Inspiration from a Chinese Idiom: Missing One Basket of Soil Spoils the Entire Effort to Build a Nine-Ren Mountain

Compiled by Tai Ping

PureInsight | April 19, 2004

[] There is an old Chinese idiom that says, "Missing one basket of soil spoils the entire effort to build a nine-ren mountain." Ren is a unit of measurement for length in ancient China. It roughly equates to seven feet. The basket here refers to a bamboo container that the ancient Chinese people used to transport soil over short distances.

The legend has it that once upon a time in ancient China, a person started a project to build a nine-ren mountain. He moved one basket of soil after another and kept piling them up. When he had almost finished building the nine-ren mountain and needed only one more basket of soil to call it a success, he aborted the project due to a lack of persistence. Because of the lack of one last basket of soil, the entire effort to build a nine-ren mountain was spoiled by a narrow margin.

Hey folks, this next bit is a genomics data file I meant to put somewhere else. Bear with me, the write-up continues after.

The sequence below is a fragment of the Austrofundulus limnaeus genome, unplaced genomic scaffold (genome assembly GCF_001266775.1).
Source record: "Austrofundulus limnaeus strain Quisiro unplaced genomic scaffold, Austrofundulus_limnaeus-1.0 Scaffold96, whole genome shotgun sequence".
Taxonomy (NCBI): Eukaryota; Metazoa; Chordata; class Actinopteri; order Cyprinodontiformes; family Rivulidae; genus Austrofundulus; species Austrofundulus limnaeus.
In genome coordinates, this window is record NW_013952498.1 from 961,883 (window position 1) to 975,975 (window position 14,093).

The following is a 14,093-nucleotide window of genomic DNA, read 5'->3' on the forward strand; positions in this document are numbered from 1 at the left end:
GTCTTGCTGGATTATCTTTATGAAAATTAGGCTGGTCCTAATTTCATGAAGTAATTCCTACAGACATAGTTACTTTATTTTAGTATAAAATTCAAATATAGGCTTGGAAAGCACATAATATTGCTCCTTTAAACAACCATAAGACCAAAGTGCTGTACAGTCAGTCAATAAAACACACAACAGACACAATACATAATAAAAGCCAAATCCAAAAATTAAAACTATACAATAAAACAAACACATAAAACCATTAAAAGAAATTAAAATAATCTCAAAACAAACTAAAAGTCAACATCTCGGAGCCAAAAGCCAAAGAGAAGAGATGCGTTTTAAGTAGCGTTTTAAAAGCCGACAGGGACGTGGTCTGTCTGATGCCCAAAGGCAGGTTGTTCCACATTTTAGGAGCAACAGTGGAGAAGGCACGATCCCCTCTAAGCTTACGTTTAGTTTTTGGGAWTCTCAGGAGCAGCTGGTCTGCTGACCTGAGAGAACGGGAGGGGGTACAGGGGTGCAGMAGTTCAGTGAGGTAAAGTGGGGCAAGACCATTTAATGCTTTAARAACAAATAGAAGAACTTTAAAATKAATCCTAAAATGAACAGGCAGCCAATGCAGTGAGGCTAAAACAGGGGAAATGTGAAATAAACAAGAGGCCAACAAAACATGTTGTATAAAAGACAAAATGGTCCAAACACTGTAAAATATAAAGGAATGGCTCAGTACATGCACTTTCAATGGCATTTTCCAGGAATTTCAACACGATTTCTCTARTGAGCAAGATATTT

The story behind this idiom tells us that we should finish whatever we start, make persistent efforts until the very end, and that we must not ruin the whole plan because of a last-minute mistake or negligence. Many proverbs or maxims throughout history were derived from this idiom. All of them encourage people to persist in their efforts until they achieve success or perfection. For example, there is another famous proverb, "With one more basket of soil, a hill will be built. Do not build up your effort and then ruin it by last-minute negligence."

Source: "The Traveling Mastiff" from The Book of Documents (Shang Shu)

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